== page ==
Source: 3D Printing | October 29, 2018

The Manufacturing Innovator Challenge poster. Image via Freelancer

The Manufacturing Innovator Challenge poster. Ciredit: Freelancer, a Sydney-based crowdsourcing website, has partnered with the U.S Department of Energy (DoE) to launch the Manufacturing Innovator Challenge. The Challenge will explore energy-efficient 3D printing solutions.

Sarah Tang, Freelancer’s Vice President, Enterprise, said “… it is now the U.S. Department of Energy’s turn to tap into the millions of talented freelancers in the marketplace. This new partnership between and the U.S. Department of Energy may well deliver industry-changing solutions to problems in the manufacturing and energy sectors.”

The program was launched on the Manufacturing Day, a day celebrating modern manufacturing. Each year it takes place on the first October week. This year it occurred on the 5th October.

The Manufacturing Innovator Challenge includes six topics with prizes are between $2,500-$10,000.Innovative and feasible 3D printing solutions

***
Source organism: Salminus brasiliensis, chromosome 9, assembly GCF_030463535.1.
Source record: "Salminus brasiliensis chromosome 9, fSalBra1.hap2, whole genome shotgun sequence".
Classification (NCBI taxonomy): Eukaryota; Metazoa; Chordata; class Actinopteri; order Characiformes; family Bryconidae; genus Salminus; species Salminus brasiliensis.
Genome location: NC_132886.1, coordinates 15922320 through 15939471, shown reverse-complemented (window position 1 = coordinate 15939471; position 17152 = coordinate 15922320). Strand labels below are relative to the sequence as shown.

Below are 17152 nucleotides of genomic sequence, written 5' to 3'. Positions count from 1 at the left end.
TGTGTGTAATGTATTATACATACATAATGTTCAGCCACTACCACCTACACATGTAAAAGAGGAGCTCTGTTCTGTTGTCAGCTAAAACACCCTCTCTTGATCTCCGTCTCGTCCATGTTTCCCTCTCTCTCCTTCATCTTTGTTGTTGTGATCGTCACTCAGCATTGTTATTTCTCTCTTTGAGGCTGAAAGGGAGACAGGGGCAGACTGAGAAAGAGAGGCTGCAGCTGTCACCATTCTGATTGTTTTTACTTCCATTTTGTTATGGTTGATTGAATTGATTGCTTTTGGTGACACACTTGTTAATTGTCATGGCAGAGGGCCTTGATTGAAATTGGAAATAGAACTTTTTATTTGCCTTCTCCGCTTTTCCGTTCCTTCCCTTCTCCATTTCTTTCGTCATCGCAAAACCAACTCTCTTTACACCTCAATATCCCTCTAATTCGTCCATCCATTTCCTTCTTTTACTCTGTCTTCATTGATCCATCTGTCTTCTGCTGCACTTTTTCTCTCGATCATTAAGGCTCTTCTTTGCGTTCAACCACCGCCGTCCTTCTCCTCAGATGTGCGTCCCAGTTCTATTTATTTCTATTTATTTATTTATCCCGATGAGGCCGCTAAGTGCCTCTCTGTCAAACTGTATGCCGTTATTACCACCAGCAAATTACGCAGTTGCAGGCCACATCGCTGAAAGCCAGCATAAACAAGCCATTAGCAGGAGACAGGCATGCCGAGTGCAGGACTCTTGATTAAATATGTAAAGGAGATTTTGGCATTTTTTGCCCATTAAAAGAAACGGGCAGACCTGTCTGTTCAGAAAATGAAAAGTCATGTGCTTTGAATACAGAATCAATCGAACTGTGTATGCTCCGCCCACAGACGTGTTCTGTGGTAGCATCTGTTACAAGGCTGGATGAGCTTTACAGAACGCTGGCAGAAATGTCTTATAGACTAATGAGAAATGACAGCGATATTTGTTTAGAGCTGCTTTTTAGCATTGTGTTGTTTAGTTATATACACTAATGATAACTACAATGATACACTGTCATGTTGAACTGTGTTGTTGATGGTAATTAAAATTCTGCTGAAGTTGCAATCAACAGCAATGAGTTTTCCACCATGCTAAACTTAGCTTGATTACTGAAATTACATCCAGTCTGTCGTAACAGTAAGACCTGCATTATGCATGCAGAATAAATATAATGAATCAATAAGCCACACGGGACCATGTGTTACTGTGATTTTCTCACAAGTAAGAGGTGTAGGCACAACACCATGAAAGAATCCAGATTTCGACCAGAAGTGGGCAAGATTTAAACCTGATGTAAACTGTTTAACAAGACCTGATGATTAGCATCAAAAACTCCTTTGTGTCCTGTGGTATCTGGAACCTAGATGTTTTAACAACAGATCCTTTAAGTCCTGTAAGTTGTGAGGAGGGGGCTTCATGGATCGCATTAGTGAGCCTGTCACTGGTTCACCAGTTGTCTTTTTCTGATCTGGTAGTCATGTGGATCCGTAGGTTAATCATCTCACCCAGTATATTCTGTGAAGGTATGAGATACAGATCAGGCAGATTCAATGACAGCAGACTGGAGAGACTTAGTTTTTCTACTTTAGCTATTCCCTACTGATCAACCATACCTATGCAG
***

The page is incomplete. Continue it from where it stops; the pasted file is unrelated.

The six additive manufacturing challenges are:

– Additive Manufacturing for Disaster Response: large-scale on-site additive manufacturing of critical components, such as electricity poles

– Solid State Lighting (SSL) Manufacturing Concept: this topic will focus on 3D printing of optical materials

– Novel Concepts for Large Scale 3D Printing

– Biobased Additive Manufacturing (BAM)

– Low-Cost Portable Refrigerant Leak Detector for Residential Use

– Lightweight Turbocharger Turbine Wheel

A Big Area Additive Manufacturing Machine (BAAM) at ORNL, one of DOE’s prime facilities. Credit: DOE

In each of these cases, the concept will be evaluated on the basis of their innovation, impact, and feasibility.

Applications for Additive Manufacturing for Disaster Response and Solid State Lighting (SSL) Manufacturing Concept are currently open till 7th December 2018.

Department of Energy and 3D printing

The DoE is one of the most active U.S government departments in 3D printing.

Earlier this the solar power industry received a boost from the DoE. The department initiated a $3 million prize to integrate 3D printing into the manufacturing operations of the solar industry.

It was also reported that in a DoE funded project, the Lawrence Livermore National Laboratory (LLNL) developed live monitoring of melt-process within a machine.

The DoE also awarded $7 million to various energy projects employing 3D printing technology.